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Old Jan 18, 2004, 02:15 PM
4-D traveller
glxy's Avatar
New Location
Joined Dec 2003
620 Posts
Question
How long should you fly?

Now that I can easily hover nonstop and fly my Aerohawk out of a full pack battery, Iím worried about the motor. I noticed it gets boiling hot after 3 minutes flight. Is it then better to take a break and let the motor cool down? I can oil the bearings and other moving parts, but not the brushes. How long can you fly without burning the motor too quickly?
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Old Jan 18, 2004, 02:38 PM
Registered User
Boulder City, NV
Joined Jul 2003
107 Posts
Get a heat sink if you do not already have one.
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Old Jan 18, 2004, 05:56 PM
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Fair Oaks, CA
Joined Jan 2004
28 Posts
Re: How long should you fly?

Man, I look forward to the time when my skills allow that problem!

My Aerohawk came with the stock heat sink on it -- I have added heat-conductive paste (Radio Shack or any PC supply house) for added peace of mind. With a little grinding, it looks to me like you could fit two stock heatsinks on the stock can at one time (though there's an obvious weight tradeoff).

What fuselage are you running? Some look like they would almost totally block rotor-wash from the main motor...

Randii
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Old Jan 18, 2004, 06:07 PM
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Melbourne
Joined Nov 2003
365 Posts
Aerohawk heat...

I have the same problem - I can fly out the entire Aerohawk pack though I still drift around a bit in hover. The pack lasts about 10 mins with the NiMH it came with, and after I finish flying the heatsink it too hot for me to touch for more than about 2 seconds. I know that taking the canopy off helps it cool down a bit, but I really like seeing the bird fly with it on...
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Old Jan 18, 2004, 10:06 PM
Frequent flyer
Grand Forks, ND
Joined Aug 2002
632 Posts
aerohawk similar to a piccolo? if so, you have a serious problem if it is that hot in 3 minutes! wrong size pinion or lash not set correctly on your gearing. (or something else binding)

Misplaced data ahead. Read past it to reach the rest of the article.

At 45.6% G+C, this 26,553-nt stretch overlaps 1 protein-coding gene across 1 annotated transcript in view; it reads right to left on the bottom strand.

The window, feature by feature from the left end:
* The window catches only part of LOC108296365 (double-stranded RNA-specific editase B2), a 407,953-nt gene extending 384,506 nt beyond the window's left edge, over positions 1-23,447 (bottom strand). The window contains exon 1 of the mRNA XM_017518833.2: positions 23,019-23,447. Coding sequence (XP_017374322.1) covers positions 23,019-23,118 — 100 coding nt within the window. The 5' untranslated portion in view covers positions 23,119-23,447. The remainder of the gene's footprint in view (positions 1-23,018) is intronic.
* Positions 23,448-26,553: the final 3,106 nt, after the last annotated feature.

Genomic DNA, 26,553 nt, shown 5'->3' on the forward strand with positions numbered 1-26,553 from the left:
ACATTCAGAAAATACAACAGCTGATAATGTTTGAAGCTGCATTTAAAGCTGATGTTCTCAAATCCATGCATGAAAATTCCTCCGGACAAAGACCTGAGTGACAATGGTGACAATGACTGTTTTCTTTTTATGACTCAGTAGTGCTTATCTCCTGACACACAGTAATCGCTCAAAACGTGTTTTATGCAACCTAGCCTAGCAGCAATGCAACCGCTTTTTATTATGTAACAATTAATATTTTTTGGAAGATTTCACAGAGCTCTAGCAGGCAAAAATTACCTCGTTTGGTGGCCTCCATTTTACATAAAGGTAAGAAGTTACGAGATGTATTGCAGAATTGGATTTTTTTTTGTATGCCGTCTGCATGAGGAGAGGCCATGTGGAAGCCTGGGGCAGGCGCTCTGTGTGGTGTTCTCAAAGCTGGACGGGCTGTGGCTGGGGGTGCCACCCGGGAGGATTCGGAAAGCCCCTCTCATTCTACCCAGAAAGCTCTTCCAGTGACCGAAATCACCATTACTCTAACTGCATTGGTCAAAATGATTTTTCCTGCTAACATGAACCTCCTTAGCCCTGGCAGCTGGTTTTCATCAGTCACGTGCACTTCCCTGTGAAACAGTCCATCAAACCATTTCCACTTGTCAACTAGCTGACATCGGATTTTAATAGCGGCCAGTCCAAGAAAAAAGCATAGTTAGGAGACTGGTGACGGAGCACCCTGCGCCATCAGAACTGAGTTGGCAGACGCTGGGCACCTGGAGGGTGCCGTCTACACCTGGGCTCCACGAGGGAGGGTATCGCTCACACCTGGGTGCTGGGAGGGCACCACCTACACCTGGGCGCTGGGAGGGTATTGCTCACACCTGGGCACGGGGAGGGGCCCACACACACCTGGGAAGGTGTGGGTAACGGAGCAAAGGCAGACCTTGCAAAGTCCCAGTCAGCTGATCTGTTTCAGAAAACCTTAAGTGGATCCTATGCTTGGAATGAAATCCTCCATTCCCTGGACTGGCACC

also, the general rule of electronics, motors included, is that if you can't press your finger on it for 5 seconds, heat damage IS occuring.
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Old Jan 19, 2004, 07:26 AM
4-D traveller
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New Location
Joined Dec 2003
620 Posts
Thanks for your input, folks!

I was touching the motor shaft - the heatsink never gets that hot. I wouldn't add another heat sink. I think it gives very limited benefit for the extra weight. A far better solution is oiling the bearings and the motor shaft, but it's from the brushes where most heat is coming.

I'm using the usual Aerohawk canopy. It didn't fit new. The people making it seemed have forgotten the battery pack. I made new holes above the old ones, the canopy then fits well without interfering with the swash links.
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Old Jan 19, 2004, 10:54 AM
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Oliver BC Canada
Joined Nov 2002
189 Posts
That is really why people are going separates and brushless motors. Those stock motors are being pushed to, and beyond, their designed limits. Using heat sinks may slow, but not stop the inevitable, and that is that motor will soon be toast.
A typical brushless motor application in a Hummingbird, Aerohawk, whatever, with Li-poly batteries will fly for 20 minutes or more and barely get warm to the touch, and that is without a heat sink,,, you just don't need one.
Sure brushless set-ups cost more, but they are cool, in more ways then one, and properly maintained, they could out last hundreds of brushed motors. Factor that into your costs and you could easily turn it around and say in the long run brushed motors are more expensive.
It's kind of like the battery dilemma. Sure it's cheaper to buy deposable batteries then rechargeable, but drain your batteries a few times and buy some more and suddenly the cost of those disposable batteries is starting to exceed the cost of those rechargeable batteries you thought were too expensive.
Although in the case of brushless versus brushed motors, the case for brushless motors is much stronger because not only do you get a motor that will out last the life of many brushed motors, but you get much better performance in the way of flight times and power.
It's a win win situation, you just gota come to terms with paying a little more initially and reap the long term benefits.
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